Bringing Up Bébé: One American Mother Discovers The Wisdom Of French Parenting

by Pamela Druckerman

Penguin Press (HC) | February 7, 2012 | Hardcover

Bringing Up Bébé: One American Mother Discovers The Wisdom Of French Parenting is rated 3 out of 5 by 2.

The secret behind France''s astonishingly well-behaved children.

When American journalist Pamela Druckerman has a baby in Paris, she doesn''t aspire to become a "French parent." French parenting isn''t a known thing, like French fashion or French cheese. Even French parents themselves insist they aren''t doing anything special.

Yet, the French children Druckerman knows sleep through the night at two or three months old while those of her American friends take a year or more. French kids eat well-rounded meals that are more likely to include braised leeks than chicken nuggets. And while her American friends spend their visits resolving spats between their kids, her French friends sip coffee while the kids play.

Motherhood itself is a whole different experience in France. There''s no role model, as there is in America, for the harried new mom with no life of her own. French mothers assume that even good parents aren''t at the constant service of their children and that there''s no need to feel guilty about this. They have an easy, calm authority with their kids that Druckerman can only envy.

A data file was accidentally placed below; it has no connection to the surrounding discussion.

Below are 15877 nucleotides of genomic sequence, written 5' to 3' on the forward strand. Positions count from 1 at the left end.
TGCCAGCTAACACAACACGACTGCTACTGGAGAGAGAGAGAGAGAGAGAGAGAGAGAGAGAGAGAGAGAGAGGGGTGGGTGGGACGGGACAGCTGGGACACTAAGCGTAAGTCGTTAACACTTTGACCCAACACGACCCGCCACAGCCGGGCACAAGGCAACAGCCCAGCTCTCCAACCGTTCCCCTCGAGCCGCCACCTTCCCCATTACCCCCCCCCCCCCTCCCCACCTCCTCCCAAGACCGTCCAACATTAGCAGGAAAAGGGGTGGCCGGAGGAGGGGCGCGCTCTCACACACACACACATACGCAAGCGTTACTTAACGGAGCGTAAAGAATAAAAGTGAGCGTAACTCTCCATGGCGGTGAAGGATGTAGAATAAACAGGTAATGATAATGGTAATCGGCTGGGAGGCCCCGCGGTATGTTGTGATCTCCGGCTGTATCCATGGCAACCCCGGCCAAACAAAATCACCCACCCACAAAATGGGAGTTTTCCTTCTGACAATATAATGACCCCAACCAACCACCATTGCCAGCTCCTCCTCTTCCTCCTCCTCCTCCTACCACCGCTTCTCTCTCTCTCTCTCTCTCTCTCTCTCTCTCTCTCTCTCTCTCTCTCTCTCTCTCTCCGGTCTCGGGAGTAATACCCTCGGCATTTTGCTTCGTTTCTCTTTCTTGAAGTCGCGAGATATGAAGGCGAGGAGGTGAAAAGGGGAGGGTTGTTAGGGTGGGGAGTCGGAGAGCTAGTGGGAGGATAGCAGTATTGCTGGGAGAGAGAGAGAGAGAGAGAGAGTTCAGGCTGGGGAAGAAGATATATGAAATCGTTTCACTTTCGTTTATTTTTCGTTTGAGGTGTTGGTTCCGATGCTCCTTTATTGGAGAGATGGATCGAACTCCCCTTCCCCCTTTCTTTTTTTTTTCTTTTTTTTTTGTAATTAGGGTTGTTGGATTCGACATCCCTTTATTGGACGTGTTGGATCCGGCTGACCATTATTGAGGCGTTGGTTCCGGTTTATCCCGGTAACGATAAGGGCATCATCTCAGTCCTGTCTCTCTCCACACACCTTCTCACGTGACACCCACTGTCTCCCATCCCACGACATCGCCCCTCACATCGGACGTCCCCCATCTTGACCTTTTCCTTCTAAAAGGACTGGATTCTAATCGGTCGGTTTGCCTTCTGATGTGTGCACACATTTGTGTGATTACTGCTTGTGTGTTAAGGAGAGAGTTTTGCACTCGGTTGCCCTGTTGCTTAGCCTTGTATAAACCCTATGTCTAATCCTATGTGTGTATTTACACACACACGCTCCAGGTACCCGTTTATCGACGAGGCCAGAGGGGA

Of course, French parenting wouldn''t be worth talking about if it produced robotic, joyless children. In fact, French kids are just as boisterous, curious, and creative as Americans. They''re just far better behaved and more in command of themselves. While some American toddlers are getting Mandarin tutors and preliteracy training, French kids are- by design-toddling around and discovering the world at their own pace.

With a notebook stashed in her diaper bag, Druckerman-a former reporter for The Wall Street Journal-sets out to learn the secrets to raising a society of good little sleepers, gourmet eaters, and reasonably relaxed parents. She discovers that French parents are extremely strict about some things and strikingly permissive about others. And she realizes that to be a different kind of parent, you don''t just need a different parenting philosophy. You need a very different view of what a child actually is.

While finding her own firm non, Druckerman discovers that children-including her own-are capable of feats she''d never imagined.

Format: Hardcover

Dimensions: 304 pages, 9.26 × 6.32 × 1.01 in

Published: February 7, 2012

Publisher: Penguin Press (HC)

Language: English

The following ISBNs are associated with this title:

ISBN - 10: 1594203334

ISBN - 13: 9781594203336

Found in: Biography and Memoir

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Reviews